In the second place, it is very evident from the paragraphs quoted above that the real objection of the Rev. Geertsema is not to the idea of a historical sphere of the covenant, nor even to the idea of a historical sphere of the covenant for the reprobate is the church. No, the real objection is to the fact that we do not include the reprobate in the covenant. Geertsema wants all children of believers, both elect and reprobate, in the covenant. He wants to make them all heirs of the promise. He wants to maintain that God in baptism says to all: “I make my covenant with you in Christ.” In other words, he wants general grace and a general promise in the sphere of the covenant. At the conclusion of his article he desperately tries to bring in election and reprobation; and in doing so, he vainly tries to find support for his view in the Canons of Dordrecht. But he corrupts the Canons, and actually writes as though the First Head is not First and is not followed by all the other heads of doctrine flowing from that First Head—on divine predestination. And he reminds me of a remark made by an old friend when the condition controversy was raging in our churches in the 1950s (thanks partly to the Liberated), “De genade komt achteraan als een hinkende paard. (Grace lags on behind like a lame horse.)”
But, in the third place, there can be no doubt about the reality, in the light of Scripture, of such a thing as the historical sphere of the covenant. That historical sphere of the covenant coincides with the historical line of the covenant, which is always the line of generations. First of all, this is simply history, recounted in Scripture. Permit me to quote from Herman Hoeksema’s Believers And Their Seed, pp. 86, ff., for a brief summation of this idea:
“Already before the Deluge there is always a twofold seed in the spiritual sense: the seed of the woman and the seed of the serpent. And this twofold people is also found in the line of two distinct generations, that of Seth and that of Cain. It is not thus, that now for a time the Lord establishes His covenant with Seth’s generations, in order then to return again to Cain. Nor is it thus, that God always has His children in both generations, and calls them out of both lines. No, the generations of Seth are the generations of God’s people, while the generations of Cain are not included in God’s covenant. This is so strong that there can be no reasonable doubt but that by the expression “sons of God” the Sethites are meant, while “the daughters of men” refers to children from the generation of Cain.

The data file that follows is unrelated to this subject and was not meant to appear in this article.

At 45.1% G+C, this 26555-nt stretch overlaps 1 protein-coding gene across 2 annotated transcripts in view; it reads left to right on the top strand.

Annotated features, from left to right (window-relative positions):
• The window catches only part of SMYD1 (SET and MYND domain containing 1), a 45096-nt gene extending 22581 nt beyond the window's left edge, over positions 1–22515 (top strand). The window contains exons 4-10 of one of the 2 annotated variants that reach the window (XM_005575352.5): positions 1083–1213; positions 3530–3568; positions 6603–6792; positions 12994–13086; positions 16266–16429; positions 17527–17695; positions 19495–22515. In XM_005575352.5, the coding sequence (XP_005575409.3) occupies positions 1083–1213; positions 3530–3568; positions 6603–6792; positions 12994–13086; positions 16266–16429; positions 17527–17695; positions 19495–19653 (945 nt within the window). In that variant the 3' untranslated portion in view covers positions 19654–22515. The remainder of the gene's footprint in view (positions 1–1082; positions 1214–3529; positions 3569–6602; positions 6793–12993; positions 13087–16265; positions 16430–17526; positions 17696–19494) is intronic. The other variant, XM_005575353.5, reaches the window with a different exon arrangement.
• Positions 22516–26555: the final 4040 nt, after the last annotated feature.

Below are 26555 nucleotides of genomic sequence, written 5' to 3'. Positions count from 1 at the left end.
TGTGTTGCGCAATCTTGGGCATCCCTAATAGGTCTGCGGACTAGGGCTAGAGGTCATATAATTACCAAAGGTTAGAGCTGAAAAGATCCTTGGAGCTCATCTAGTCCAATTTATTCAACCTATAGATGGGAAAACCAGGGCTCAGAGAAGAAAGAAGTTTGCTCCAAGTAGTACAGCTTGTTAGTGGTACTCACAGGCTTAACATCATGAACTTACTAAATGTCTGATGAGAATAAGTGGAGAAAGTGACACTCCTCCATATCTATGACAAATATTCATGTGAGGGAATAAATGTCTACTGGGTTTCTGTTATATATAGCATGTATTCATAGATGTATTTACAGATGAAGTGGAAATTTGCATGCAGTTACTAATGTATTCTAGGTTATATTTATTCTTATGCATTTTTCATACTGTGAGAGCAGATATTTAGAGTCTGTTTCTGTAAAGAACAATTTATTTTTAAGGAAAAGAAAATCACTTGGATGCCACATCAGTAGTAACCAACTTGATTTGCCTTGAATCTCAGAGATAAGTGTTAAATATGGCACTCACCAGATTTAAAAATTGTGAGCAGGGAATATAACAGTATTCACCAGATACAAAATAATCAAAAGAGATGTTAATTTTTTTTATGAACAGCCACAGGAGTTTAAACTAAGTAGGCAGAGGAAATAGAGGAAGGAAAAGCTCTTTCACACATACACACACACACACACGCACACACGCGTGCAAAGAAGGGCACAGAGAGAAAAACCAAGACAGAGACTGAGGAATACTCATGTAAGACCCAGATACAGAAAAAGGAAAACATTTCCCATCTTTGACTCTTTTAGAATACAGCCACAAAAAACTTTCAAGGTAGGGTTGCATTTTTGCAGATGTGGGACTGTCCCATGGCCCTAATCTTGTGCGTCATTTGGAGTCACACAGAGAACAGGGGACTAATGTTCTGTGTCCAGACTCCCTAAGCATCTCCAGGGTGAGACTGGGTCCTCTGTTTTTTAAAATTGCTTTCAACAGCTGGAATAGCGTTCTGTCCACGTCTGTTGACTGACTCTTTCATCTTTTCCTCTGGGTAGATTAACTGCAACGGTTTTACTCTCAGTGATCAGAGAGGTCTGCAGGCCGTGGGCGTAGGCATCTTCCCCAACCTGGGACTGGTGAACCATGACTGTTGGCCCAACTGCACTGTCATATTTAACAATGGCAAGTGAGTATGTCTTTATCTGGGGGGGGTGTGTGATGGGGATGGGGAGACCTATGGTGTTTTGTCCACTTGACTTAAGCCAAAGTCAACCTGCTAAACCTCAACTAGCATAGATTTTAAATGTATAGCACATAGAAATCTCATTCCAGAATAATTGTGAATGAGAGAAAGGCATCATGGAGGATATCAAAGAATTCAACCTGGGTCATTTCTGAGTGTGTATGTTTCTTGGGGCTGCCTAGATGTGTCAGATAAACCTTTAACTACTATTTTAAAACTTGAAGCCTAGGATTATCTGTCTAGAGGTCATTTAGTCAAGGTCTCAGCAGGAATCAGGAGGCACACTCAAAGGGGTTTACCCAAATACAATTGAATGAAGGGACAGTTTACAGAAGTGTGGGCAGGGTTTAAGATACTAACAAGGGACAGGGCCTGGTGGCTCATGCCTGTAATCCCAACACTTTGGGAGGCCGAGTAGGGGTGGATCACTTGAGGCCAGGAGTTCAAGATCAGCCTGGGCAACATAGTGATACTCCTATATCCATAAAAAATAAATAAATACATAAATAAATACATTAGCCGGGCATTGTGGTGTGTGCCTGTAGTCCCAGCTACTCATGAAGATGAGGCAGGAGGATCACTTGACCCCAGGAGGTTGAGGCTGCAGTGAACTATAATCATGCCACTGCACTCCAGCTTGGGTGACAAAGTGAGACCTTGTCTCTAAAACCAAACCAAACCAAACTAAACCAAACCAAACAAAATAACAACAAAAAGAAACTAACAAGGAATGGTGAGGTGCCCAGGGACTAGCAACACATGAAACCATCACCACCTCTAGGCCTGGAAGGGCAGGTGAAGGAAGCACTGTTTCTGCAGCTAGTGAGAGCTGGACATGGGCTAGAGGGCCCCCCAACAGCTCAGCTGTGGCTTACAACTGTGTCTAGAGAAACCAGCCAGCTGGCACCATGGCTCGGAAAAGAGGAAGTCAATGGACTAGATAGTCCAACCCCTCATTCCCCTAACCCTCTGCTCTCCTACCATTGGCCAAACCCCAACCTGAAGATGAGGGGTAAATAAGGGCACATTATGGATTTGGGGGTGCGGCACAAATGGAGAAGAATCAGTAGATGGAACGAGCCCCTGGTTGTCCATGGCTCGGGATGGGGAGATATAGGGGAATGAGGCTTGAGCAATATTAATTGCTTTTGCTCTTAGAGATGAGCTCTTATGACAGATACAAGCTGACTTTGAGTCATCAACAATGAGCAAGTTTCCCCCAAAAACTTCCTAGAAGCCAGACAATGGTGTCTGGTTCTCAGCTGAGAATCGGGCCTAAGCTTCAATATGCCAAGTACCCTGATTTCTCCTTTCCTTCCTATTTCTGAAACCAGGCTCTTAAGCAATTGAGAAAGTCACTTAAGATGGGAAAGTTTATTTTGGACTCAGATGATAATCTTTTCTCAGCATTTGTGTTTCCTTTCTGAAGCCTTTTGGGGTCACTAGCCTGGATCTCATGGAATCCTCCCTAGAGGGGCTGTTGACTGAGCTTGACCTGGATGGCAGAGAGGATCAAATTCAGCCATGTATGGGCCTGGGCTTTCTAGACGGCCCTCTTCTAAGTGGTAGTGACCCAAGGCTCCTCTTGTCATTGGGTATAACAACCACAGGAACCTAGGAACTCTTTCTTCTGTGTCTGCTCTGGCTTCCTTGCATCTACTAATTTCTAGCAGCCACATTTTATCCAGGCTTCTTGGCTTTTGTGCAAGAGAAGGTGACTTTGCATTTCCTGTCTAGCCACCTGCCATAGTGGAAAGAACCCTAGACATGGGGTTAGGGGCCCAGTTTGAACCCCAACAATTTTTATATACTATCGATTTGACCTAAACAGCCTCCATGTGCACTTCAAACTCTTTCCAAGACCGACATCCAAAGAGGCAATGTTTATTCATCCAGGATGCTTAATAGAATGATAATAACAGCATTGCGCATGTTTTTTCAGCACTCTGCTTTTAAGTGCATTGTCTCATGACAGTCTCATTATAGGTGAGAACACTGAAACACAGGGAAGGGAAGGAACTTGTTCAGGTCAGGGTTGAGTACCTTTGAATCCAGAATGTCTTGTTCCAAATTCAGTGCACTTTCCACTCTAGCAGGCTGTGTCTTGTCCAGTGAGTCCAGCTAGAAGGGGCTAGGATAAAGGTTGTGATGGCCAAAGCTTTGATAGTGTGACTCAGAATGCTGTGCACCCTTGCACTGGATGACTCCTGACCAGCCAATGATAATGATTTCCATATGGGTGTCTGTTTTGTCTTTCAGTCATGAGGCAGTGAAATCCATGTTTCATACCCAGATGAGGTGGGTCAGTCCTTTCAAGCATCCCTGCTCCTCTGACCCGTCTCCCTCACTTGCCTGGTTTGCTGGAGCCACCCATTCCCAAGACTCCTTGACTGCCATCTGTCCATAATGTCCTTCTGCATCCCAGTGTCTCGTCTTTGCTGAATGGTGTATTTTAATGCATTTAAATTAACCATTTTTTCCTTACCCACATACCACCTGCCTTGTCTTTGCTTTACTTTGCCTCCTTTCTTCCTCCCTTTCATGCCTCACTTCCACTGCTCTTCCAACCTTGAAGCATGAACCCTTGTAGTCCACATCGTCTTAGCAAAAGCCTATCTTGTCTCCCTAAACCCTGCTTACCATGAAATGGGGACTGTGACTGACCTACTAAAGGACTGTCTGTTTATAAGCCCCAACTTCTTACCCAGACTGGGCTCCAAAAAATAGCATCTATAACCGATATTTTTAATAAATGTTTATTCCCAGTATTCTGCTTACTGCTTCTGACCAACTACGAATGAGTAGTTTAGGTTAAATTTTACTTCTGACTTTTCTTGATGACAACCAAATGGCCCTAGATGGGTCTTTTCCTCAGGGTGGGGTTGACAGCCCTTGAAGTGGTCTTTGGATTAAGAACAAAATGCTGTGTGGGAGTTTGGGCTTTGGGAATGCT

“Before the flood, therefore, the line of God’s covenant runs in the continued generations from Seth to Noah. Indeed, even then not all who are out of Seth according to the flesh are God’s people. There are indeed many who fall away, and the line is repeatedly pruned and narrowed down until only eight souls can enter into the ark of salvation. But that does not change the fact that the line runs through in the generations of Seth even unto the flood.
“After the flood it is no different. The line of Shem is chosen by the Lord. In that line God establishes His covenant. Of course, this may never be understood as if after the flood there was never any child of God except in the line of the generations of Shem. This is no more true than that all the fleshly children of Shem were spiritual children of God. Things always develop organically. Also Japheth is out of Noah. And undoubtedly for a time, next to the covenant generations of Shem there were also other lines of children of God, especially from Japheth. But only in Shem’s generations does the line run through. In those generations is the main line. With them God establishes His covenant. Presently, out of Shem comes Abraham; and out of Abraham is Israel as the nation to whom pertaineth the covenants and the giving of the law. Out of Israel is Judah; and out of Judah is David; and out of David’s house is the Christ of God, the head of God’s covenant. Throughout the Old Testament, therefore, the line of God’s covenant runs in generations, the continued generations of believers. From Adam to Christ is one unbroken line. Indeed, that line sometimes almost disappears from view; but it is never broken.